Shall a woman preach? Yes. Why not? She is admitted to almost every other profession in life. Why not also be ambassador for Christ? By this I do not mean, that women should indulge in the modern theological, metaphorical, scientific, sermonic preaching, so prominent in our pulpits today.

It is a great pity that the men have fallen into such a trap. Because such preaching is unknown in the Bible, and it is, in my estimation, a great misfortune that it has become known in the church.

More than nineteen hundred years ago the Lord whom we all adore, positively commanded, "Go ye into all the world and preach the gospel to every creature." It was the gospel of Christ--the gospel of love and power that he wanted preached, and not star dust and rose water, and the political issues of the day.

It is a scathing rebuke to us as followers of Christ, and to the churches at large, that there are more unevangelized heathen today than when the commission was given. If every minister in the wide world would begin to preach Christ and Him crucified, this old sin-cursed earth would experience a great revolution in a few months, and the empty churches would be filled with people anxious to hear. Christ and Him crucified would sound like a new doctrine in some churches.

We need the doctrines of Christ preached, and I say, shame on any man who would dare snatch the sweet message of Christ's

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love from any messenger, be that messenger, man or woman, when the present needs are so great.

Would you believe it? There's a thousand million of heathen in the world today. Two hundred million Mohammedans and Jews, and three hundred million Roman and Greek Catholics, beside millions of spiritually dead Protestants, and gospel hardened sinners under Protestant influence perishing for the bread of life.

And the unchanging commission still rings loud and clear like a silver church bell in some stately steeple. "Go ye into all the world and preach the gospel to every creature." Just whether women are included in this commission or excluded remains to be seen and proven by the word of God which none will dare to deny.

Now the only thing you will have to do to see the truth is just to look where I put my finger on the chapter and verse. Old dark Africa, with her thousands of Ethiopian kings and waiting subjects is stretching out her hands to us, and is pleading for men and women who know Christ, to come and tell them the life-giving story of his love.

Asia, the very cradle of humanity with her time-honored heathen empires, with her false philosophies and pagan orgies has waited six thousand years for the sweet influence of the Christian's religion, and the story of full salvation.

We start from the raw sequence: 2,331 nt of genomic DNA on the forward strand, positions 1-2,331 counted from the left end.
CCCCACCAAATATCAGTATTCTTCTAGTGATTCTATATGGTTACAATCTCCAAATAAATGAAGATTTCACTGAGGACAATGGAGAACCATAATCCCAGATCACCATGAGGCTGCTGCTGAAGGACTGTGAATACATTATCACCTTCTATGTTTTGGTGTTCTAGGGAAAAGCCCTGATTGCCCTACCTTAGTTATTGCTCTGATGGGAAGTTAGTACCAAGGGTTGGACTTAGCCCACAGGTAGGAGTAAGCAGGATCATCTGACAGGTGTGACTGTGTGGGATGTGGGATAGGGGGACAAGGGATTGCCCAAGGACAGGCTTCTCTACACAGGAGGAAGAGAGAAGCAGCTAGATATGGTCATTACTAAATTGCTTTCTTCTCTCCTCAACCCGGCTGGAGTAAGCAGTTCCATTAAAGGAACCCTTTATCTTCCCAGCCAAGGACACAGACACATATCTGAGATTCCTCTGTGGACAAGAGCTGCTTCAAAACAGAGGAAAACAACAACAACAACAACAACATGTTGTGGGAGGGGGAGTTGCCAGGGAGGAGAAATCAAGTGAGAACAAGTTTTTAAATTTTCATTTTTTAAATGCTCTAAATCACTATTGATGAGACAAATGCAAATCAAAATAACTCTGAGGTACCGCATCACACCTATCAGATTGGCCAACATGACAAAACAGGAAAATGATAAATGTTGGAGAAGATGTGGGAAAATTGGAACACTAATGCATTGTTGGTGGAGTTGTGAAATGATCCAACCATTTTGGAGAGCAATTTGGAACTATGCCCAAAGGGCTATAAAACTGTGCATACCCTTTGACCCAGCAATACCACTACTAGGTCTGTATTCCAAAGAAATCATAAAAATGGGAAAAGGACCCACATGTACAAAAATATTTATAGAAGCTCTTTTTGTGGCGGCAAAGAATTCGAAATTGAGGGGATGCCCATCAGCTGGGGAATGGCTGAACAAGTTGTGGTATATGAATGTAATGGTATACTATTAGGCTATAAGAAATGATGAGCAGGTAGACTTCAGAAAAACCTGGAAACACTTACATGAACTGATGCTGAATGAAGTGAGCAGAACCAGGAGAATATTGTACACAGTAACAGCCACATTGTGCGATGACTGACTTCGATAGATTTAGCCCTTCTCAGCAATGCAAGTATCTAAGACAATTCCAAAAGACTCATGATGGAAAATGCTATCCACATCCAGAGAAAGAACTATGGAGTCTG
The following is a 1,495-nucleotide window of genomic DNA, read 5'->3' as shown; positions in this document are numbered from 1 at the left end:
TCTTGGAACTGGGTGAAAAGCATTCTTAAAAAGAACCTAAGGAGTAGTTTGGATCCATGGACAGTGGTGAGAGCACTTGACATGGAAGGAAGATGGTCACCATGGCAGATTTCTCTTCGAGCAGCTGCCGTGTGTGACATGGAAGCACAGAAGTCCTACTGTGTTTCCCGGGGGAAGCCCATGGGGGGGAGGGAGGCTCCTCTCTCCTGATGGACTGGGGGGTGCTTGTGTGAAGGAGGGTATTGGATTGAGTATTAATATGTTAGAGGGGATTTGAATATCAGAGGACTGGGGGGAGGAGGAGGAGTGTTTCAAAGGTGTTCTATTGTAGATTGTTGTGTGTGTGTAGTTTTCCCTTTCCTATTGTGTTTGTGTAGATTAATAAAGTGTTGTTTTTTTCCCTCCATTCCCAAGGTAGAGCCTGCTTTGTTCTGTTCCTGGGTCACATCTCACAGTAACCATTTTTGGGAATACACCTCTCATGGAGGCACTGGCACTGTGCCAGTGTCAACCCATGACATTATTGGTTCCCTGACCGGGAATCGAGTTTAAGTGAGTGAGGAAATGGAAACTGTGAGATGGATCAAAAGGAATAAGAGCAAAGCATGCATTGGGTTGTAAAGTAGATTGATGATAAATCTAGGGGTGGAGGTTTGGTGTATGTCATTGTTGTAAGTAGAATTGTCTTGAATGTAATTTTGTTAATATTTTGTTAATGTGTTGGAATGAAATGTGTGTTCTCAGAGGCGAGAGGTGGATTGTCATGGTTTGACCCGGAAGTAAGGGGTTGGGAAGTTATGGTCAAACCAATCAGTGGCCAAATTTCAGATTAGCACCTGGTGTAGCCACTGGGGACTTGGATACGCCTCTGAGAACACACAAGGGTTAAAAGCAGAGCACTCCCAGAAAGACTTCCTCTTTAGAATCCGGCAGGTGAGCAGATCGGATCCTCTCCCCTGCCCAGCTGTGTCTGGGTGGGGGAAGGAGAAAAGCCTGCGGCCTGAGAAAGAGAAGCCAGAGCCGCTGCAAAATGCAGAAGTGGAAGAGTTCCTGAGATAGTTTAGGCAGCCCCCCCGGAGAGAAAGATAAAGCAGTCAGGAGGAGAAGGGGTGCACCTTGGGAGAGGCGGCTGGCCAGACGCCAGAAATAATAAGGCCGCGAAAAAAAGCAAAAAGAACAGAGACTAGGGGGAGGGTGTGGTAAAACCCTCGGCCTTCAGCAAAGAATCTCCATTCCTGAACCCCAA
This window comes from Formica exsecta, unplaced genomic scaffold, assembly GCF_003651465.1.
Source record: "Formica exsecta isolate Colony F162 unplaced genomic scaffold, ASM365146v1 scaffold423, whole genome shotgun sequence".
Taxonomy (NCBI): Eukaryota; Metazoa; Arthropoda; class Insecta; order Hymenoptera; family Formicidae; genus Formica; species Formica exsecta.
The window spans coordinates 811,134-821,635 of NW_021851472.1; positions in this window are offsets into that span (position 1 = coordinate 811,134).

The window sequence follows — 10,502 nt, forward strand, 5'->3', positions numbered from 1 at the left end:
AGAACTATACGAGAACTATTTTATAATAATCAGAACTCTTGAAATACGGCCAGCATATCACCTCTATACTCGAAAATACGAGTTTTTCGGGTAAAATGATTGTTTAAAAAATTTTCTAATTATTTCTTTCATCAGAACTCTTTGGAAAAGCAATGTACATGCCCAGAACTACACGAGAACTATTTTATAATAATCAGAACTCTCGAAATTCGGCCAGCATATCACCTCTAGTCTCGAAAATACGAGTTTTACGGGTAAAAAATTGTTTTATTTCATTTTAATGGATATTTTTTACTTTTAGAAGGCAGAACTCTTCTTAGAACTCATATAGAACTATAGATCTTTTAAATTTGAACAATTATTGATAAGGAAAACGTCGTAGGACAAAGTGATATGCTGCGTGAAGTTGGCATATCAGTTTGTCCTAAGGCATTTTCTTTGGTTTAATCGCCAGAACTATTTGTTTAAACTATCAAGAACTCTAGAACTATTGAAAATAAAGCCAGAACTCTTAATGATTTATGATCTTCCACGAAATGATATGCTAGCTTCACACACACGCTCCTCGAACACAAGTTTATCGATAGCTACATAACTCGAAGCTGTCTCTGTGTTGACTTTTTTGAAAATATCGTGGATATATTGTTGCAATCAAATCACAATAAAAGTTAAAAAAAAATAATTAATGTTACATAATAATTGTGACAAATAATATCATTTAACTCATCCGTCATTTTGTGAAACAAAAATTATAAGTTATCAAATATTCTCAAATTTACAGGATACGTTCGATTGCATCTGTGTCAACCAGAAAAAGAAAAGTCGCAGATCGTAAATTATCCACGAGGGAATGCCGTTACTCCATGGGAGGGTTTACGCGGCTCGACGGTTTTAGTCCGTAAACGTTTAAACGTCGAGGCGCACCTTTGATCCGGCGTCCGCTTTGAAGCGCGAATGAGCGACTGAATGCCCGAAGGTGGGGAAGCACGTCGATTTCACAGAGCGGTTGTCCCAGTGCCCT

But I thank God that the glorious light is now bursting from every shore and even penetrating the dark interior. The hiding place of uncharitable, and un-Christian prejudice is being discovered. The ugly monster is being driven from our ranks, terror-stricken before the dazzling search-light of undeniable truth. The Islands of the Sea, South America and Central America and Mexico are revolting against the intolerable tyranny of papal priest-craft, and are asking for missionaries to come and teach them the way of life.

Of women not a few have heard the cry, and with the message of a resurrected Lord have gone to them with hearts full of love and pity for the unsaved. And when the final day of judgment comes many heathen saved and cleansed by the blood of Christ will rise up and call them blessed.

Who would say "Nay--O Woman, keep to thyself thy message and let the heathen perish"?

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All the churches in Christendom, when they hear this cry for help, are exceedingly willing to say "Yes," to their women who want to become foreign missionaries.

They will educate them, and send them by the hundreds to heathen lands, "where they are too big a coward to go." but she must keep still in this country according to some people's doctrines and dogmas.

But where is the evangelical church today that has not her women missionaries in the foreign field? And if they are given such a wide latitude in foreign lands, and are preachers and teachers of the gospel there, why can't they do the same thing over here or in any other civilized country?

Now come on, we are ready for the fray. Don't be a coward--I am going to take you right through the Bible, and we will see what kind of land there is to explore between the two lids. I am going to show you some women preachers as we go along that will doubtless surprise you. And they were not foreign missionaries either, but actual home preachers and honored by their day and generation. And their names are still honored by the Christian people of this day and generation, for they have named their baby girls for them in honor of their work.